Will Elagolix Make Neurocrine Biosciences a Key Women’s Health Name?

If approved, Elagolix could present fierce competition for existing drugs like Teva Pharmaceuticals’ (TEVA) Aygestin and Astrazeneca’s (AZN) Zoladex.

Margaret Patrick - Author

Apr. 1 2016, Updated 1:08 p.m. ET



On February 10, 2016, AbbVie (ABBV) announced positive results from the second Phase 3 clinical trial of Elagolix, which tested the drug for managing endometriosis pain in premenopausal women. Since June 2010, AbbVie has partnered with Neurocrine Biosciences (NBIX) to co-develop Elagolix and other gonadotropin-releasing hormone (or GnRH) antagonists. As per the agreement, AbbVie is responsible for all expenses relating to developing and commercializing the drugs. AbbVie will, in return, receive a percentage of sales.

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Elagolix market opportunity

The diagram above shows the scale of future growth available for Elagolix. According to the World Endometriosis Research Foundation’s Facts about Endometriosis, about 176 million women in the world suffer from endometriosis. In the United States, there are 7.5 million women afflicted with this condition. Truven Analytics has estimated that about 5 million women seek therapy for endometriosis symptoms while only 2.5 million are diagnosed or treated. Plus, about 150,000 women have to opt for a hysterectomy to treat this condition.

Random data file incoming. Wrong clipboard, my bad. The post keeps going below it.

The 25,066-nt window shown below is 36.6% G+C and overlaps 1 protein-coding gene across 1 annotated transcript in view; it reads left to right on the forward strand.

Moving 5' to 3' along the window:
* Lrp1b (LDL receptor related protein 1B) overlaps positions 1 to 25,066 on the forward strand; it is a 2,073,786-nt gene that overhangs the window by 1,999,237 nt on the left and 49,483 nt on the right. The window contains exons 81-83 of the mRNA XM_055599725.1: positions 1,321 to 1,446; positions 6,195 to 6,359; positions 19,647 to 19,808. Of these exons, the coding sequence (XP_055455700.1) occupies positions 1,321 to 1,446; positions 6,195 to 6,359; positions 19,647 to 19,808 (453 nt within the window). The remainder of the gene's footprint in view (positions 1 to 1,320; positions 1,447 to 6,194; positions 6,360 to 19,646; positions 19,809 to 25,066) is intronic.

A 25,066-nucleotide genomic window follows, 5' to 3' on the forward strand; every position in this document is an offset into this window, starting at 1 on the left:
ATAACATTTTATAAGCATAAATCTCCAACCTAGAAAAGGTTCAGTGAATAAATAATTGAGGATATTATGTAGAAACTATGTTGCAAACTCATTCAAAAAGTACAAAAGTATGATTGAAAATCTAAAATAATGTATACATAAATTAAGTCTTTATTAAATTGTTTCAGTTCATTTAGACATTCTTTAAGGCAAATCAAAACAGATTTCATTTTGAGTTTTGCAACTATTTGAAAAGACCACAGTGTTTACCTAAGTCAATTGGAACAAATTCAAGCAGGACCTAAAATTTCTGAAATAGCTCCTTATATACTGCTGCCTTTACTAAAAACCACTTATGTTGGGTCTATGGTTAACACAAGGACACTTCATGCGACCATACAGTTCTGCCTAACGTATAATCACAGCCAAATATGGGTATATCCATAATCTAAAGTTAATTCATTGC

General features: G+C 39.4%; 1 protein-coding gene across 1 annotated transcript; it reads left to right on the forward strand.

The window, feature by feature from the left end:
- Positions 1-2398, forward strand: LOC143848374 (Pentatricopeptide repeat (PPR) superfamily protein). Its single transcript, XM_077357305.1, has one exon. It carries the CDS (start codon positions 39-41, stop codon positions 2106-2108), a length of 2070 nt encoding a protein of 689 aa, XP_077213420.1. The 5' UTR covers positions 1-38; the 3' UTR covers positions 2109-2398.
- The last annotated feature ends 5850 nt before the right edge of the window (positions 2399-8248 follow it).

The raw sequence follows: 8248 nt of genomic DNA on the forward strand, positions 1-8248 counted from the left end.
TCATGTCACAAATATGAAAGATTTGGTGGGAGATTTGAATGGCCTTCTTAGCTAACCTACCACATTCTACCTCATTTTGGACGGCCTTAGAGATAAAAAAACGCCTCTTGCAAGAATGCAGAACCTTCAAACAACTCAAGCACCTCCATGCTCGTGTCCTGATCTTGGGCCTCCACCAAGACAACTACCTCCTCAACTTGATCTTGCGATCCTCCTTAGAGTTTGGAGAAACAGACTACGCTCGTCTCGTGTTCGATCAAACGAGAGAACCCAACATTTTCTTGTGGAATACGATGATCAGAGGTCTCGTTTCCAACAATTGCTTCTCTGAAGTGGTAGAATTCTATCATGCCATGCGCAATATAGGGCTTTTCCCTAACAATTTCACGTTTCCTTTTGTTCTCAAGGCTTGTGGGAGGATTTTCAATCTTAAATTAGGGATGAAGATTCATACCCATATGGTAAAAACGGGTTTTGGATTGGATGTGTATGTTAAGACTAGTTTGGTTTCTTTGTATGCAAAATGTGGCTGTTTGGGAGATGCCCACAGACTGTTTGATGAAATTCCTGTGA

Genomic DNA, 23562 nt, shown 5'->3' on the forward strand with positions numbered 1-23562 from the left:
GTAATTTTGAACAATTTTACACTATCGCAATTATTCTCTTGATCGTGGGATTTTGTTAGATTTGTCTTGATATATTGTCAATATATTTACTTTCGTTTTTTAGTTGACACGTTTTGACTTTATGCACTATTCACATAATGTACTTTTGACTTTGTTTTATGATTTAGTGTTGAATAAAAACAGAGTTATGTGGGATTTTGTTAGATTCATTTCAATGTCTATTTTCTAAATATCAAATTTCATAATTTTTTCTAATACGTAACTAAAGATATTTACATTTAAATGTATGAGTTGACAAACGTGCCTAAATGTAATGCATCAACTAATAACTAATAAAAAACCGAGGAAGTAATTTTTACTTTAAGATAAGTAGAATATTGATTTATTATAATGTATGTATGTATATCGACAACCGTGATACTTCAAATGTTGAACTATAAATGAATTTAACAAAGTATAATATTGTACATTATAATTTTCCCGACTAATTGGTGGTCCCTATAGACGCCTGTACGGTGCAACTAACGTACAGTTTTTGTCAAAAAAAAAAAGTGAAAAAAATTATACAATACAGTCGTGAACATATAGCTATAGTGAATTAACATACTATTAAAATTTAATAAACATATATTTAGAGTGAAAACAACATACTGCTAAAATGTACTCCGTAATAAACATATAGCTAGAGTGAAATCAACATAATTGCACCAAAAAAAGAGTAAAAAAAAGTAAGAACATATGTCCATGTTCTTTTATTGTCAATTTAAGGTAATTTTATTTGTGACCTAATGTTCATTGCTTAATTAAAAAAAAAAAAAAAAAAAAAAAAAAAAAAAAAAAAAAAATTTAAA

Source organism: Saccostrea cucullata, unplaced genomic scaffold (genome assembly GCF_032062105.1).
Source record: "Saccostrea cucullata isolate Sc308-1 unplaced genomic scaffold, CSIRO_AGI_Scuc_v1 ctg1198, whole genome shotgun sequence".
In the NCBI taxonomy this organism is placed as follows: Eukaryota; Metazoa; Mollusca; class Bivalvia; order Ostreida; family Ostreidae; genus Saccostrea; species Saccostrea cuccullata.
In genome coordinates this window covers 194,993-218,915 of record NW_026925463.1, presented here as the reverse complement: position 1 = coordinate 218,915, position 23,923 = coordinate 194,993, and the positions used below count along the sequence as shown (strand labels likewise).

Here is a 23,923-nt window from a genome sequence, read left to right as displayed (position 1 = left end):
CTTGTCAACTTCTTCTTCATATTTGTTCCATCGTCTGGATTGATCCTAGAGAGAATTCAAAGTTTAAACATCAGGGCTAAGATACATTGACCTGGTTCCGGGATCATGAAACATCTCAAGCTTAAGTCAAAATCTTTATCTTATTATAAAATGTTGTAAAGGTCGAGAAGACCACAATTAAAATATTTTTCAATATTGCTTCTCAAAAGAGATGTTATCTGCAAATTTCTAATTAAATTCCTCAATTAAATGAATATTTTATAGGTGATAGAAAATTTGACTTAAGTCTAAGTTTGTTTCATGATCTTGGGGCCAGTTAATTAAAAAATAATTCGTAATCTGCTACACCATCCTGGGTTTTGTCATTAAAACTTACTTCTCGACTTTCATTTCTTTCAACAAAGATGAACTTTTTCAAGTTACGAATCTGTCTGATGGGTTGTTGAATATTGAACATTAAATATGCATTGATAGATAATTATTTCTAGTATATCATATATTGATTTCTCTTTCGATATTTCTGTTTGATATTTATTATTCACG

According to WebMd, “Endometriosis is the development of uterine-lining tissue outside the uterus. Symptoms may include abdominal pain, heavy periods, and infertility. Treatment options include pain relievers, hormones, and surgery.”

After receiving regulatory approval, if Elagolix manages to capitalize on this opportunity, it would boost its own share price and the SPDR S&P Biotech ETF (XBI). Neurocrine Biosciences makes up about 2.3% of XBI’s total portfolio holdings.

Elagolix clinical trials

To test the Elagolix’s efficacy and safety profile in managing endometriosis pain, AbbVie conducted two Phase 3 clinical trials—the Violet Petal Study and Solstice Study. Each of these trials involved more than 800 women with endometriosis pain. Both trials showed that Elagolix was effective in managing menstrual pain as well as non-menstrual pelvic pain—key symptoms of endometriosis. In the trials, Elagolix managed to reach co-primary goals or endpoints for both dosages, 150 mg once in a day and 200 mg twice daily, as well as for both three-month and six-month durations.

Plus, the trials have shown the drug’s limited impact on patients’ bone mineral density for the 150 mg dosage while the 200 mg dosage may cause hormone suppression and affect bone mineral density.

Based on positive results from these trials, AbbVie plans to submit its application to the FDA for the drug’s approval in 2017. If approved, Elagolix could present fierce competition for existing drugs like Teva Pharmaceuticals’ (TEVA) Aygestin and Astrazeneca’s (AZN) Zoladex.

AbbVie is also exploring Elagolix for women with uterine fibroids.

In the next part of this series, we’ll explore Neurocrine Biosciences’ plan to launch Valbenazine for tardive dyskinesia.


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